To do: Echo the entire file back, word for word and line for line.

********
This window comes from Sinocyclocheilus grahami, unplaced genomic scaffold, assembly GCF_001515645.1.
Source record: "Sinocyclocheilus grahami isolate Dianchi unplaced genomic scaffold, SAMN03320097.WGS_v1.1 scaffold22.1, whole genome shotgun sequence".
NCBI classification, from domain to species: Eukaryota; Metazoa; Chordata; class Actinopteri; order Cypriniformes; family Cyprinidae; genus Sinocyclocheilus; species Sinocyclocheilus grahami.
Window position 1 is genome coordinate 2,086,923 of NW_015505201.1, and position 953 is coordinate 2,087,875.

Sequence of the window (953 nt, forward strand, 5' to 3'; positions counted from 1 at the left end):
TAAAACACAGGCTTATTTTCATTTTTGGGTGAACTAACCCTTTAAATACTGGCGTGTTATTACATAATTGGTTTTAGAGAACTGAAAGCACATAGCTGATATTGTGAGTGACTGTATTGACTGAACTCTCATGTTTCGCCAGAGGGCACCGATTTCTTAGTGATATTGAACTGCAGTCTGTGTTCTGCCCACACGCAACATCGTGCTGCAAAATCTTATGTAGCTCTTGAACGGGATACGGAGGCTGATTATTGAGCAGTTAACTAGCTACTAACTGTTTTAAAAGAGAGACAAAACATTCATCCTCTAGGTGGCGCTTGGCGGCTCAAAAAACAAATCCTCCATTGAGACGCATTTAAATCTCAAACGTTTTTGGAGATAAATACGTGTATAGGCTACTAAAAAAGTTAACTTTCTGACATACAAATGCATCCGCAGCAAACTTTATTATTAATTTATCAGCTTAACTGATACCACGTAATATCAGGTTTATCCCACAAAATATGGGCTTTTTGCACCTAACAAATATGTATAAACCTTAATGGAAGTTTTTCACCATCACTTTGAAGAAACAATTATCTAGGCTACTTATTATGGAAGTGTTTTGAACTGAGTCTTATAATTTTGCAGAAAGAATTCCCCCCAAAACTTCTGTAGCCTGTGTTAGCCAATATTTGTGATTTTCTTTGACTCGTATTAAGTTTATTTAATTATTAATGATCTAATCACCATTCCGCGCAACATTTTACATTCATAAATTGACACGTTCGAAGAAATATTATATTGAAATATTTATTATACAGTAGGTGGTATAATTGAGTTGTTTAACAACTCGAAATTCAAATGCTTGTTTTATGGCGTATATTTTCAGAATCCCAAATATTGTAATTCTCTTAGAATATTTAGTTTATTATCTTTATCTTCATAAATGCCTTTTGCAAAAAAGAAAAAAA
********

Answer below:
This window comes from Sinocyclocheilus grahami, unplaced genomic scaffold, assembly GCF_001515645.1.
Source record: "Sinocyclocheilus grahami isolate Dianchi unplaced genomic scaffold, SAMN03320097.WGS_v1.1 scaffold22.1, whole genome shotgun sequence".
NCBI classification, from domain to species: Eukaryota; Metazoa; Chordata; class Actinopteri; order Cypriniformes; family Cyprinidae; genus Sinocyclocheilus; species Sinocyclocheilus grahami.
Window position 1 is genome coordinate 2,086,923 of NW_015505201.1, and position 953 is coordinate 2,087,875.

Sequence of the window (953 nt, forward strand, 5' to 3'; positions counted from 1 at the left end):
TAAAACACAGGCTTATTTTCATTTTTGGGTGAACTAACCCTTTAAATACTGGCGTGTTATTACATAATTGGTTTTAGAGAACTGAAAGCACATAGCTGATATTGTGAGTGACTGTATTGACTGAACTCTCATGTTTCGCCAGAGGGCACCGATTTCTTAGTGATATTGAACTGCAGTCTGTGTTCTGCCCACACGCAACATCGTGCTGCAAAATCTTATGTAGCTCTTGAACGGGATACGGAGGCTGATTATTGAGCAGTTAACTAGCTACTAACTGTTTTAAAAGAGAGACAAAACATTCATCCTCTAGGTGGCGCTTGGCGGCTCAAAAAACAAATCCTCCATTGAGACGCATTTAAATCTCAAACGTTTTTGGAGATAAATACGTGTATAGGCTACTAAAAAAGTTAACTTTCTGACATACAAATGCATCCGCAGCAAACTTTATTATTAATTTATCAGCTTAACTGATACCACGTAATATCAGGTTTATCCCACAAAATATGGGCTTTTTGCACCTAACAAATATGTATAAACCTTAATGGAAGTTTTTCACCATCACTTTGAAGAAACAATTATCTAGGCTACTTATTATGGAAGTGTTTTGAACTGAGTCTTATAATTTTGCAGAAAGAATTCCCCCCAAAACTTCTGTAGCCTGTGTTAGCCAATATTTGTGATTTTCTTTGACTCGTATTAAGTTTATTTAATTATTAATGATCTAATCACCATTCCGCGCAACATTTTACATTCATAAATTGACACGTTCGAAGAAATATTATATTGAAATATTTATTATACAGTAGGTGGTATAATTGAGTTGTTTAACAACTCGAAATTCAAATGCTTGTTTTATGGCGTATATTTTCAGAATCCCAAATATTGTAATTCTCTTAGAATATTTAGTTTATTATCTTTATCTTCATAAATGCCTTTTGCAAAAAAGAAAAAAA